Federal judge temporarily stops Oklahoma from enforcing new anti-immigration law

OKLAHOMA CITY (AP) — A federal judge granted a motion Friday to temporarily stop Oklahoma from enforcing its new anti-immigration law that would make it a crime to live in the state without legal immigration status.

U.S. District Judge Bernard M. Jones issued a preliminary injunction requested by the U.S. Department of Justice to go into effect while their lawsuit challenging it continues. The law would have taken effect on Monday.

The lawsuit in federal court in Oklahoma City challenges the measure, which makes it a state crime — punishable by up to two years in prison — to live in Oklahoma without legal immigration status. Similar laws passed in Texas and Iowa are also facing challenges from the Justice Department.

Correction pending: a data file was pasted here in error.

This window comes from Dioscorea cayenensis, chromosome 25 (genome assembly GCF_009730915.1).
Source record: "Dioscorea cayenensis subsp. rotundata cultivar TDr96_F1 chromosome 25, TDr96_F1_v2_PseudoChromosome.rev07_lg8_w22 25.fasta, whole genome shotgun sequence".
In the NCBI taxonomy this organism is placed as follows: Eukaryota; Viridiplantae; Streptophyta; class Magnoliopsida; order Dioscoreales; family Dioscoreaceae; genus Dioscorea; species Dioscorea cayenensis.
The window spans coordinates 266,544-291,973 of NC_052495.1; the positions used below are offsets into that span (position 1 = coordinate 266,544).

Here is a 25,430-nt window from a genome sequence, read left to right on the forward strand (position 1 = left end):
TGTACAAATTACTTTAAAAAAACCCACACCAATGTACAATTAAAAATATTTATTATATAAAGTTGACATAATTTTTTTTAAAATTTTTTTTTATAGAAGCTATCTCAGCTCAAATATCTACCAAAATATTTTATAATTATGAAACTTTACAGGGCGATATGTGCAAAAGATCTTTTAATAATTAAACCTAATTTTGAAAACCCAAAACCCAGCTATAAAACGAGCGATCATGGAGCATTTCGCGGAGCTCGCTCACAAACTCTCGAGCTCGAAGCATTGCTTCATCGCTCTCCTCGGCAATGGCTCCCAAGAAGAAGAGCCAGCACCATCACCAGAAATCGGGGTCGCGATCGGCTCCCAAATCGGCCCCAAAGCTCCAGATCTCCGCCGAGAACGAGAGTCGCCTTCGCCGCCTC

The Justice Department says the Oklahoma statute violates the U.S. Constitution and is asking the court to declare it invalid and bar the state from enforcing it.

The judge's Friday order says Oklahoma “may have understandable frustrations with the problems caused by illegal immigration," but that "the State may not pursue policies that undermine federal law.”

Oklahoma Attorney General Gentner Drummond said the ruling was disappointing and claimed that the law is necessary because the Biden administration is failing to secure the nation’s borders.

"We intend to appeal today’s decision and defend one of the most powerful tools we have,” Drummond said.

Noor Zafar, staff attorney with The American Civil Liberties Union's Immigrants’ Rights Project called the law harmful, and said in a statement that it threatens to tear apart Oklahoma families and communities.

“The court was right to block it," Zafar said. ”This ruling is a victory.”